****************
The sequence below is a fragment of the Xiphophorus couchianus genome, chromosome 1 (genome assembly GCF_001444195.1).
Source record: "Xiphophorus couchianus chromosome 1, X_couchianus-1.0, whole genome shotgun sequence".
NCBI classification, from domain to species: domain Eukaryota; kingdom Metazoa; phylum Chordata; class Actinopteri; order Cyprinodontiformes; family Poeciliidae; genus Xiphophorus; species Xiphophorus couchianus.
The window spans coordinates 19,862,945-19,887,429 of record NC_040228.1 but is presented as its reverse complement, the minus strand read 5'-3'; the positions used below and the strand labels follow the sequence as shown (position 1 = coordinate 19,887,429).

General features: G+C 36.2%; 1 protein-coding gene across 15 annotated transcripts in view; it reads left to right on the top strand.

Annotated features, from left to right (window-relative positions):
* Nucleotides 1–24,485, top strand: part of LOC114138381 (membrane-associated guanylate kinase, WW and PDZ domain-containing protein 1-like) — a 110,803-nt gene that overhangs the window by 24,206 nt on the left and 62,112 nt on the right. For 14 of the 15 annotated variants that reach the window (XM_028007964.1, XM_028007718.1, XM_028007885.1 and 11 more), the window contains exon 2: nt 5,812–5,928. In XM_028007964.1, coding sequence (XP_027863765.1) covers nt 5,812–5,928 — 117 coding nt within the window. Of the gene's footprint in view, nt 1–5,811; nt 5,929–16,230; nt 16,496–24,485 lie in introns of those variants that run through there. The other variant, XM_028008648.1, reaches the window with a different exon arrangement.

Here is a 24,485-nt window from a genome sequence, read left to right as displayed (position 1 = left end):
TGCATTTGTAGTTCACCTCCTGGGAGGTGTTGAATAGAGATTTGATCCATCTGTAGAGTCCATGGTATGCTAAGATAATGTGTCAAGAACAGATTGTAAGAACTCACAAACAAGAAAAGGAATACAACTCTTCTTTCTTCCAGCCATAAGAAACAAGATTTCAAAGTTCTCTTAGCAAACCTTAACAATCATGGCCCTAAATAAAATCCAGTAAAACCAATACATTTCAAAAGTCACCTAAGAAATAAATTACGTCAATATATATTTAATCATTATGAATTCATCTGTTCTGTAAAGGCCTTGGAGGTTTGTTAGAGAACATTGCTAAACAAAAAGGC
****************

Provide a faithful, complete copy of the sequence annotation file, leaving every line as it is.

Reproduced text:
The sequence below is a fragment of the Xiphophorus couchianus genome, chromosome 1 (genome assembly GCF_001444195.1).
Source record: "Xiphophorus couchianus chromosome 1, X_couchianus-1.0, whole genome shotgun sequence".
NCBI classification, from domain to species: domain Eukaryota; kingdom Metazoa; phylum Chordata; class Actinopteri; order Cyprinodontiformes; family Poeciliidae; genus Xiphophorus; species Xiphophorus couchianus.
The window spans coordinates 19,862,945-19,887,429 of record NC_040228.1 but is presented as its reverse complement, the minus strand read 5'-3'; the positions used below and the strand labels follow the sequence as shown (position 1 = coordinate 19,887,429).

General features: G+C 36.2%; 1 protein-coding gene across 15 annotated transcripts in view; it reads left to right on the top strand.

Annotated features, from left to right (window-relative positions):
* Nucleotides 1–24,485, top strand: part of LOC114138381 (membrane-associated guanylate kinase, WW and PDZ domain-containing protein 1-like) — a 110,803-nt gene that overhangs the window by 24,206 nt on the left and 62,112 nt on the right. For 14 of the 15 annotated variants that reach the window (XM_028007964.1, XM_028007718.1, XM_028007885.1 and 11 more), the window contains exon 2: nt 5,812–5,928. In XM_028007964.1, coding sequence (XP_027863765.1) covers nt 5,812–5,928 — 117 coding nt within the window. Of the gene's footprint in view, nt 1–5,811; nt 5,929–16,230; nt 16,496–24,485 lie in introns of those variants that run through there. The other variant, XM_028008648.1, reaches the window with a different exon arrangement.

Here is a 24,485-nt window from a genome sequence, read left to right as displayed (position 1 = left end):
TGCATTTGTAGTTCACCTCCTGGGAGGTGTTGAATAGAGATTTGATCCATCTGTAGAGTCCATGGTATGCTAAGATAATGTGTCAAGAACAGATTGTAAGAACTCACAAACAAGAAAAGGAATACAACTCTTCTTTCTTCCAGCCATAAGAAACAAGATTTCAAAGTTCTCTTAGCAAACCTTAACAATCATGGCCCTAAATAAAATCCAGTAAAACCAATACATTTCAAAAGTCACCTAAGAAATAAATTACGTCAATATATATTTAATCATTATGAATTCATCTGTTCTGTAAAGGCCTTGGAGGTTTGTTAGAGAACATTGCTAAACAAAAAGGC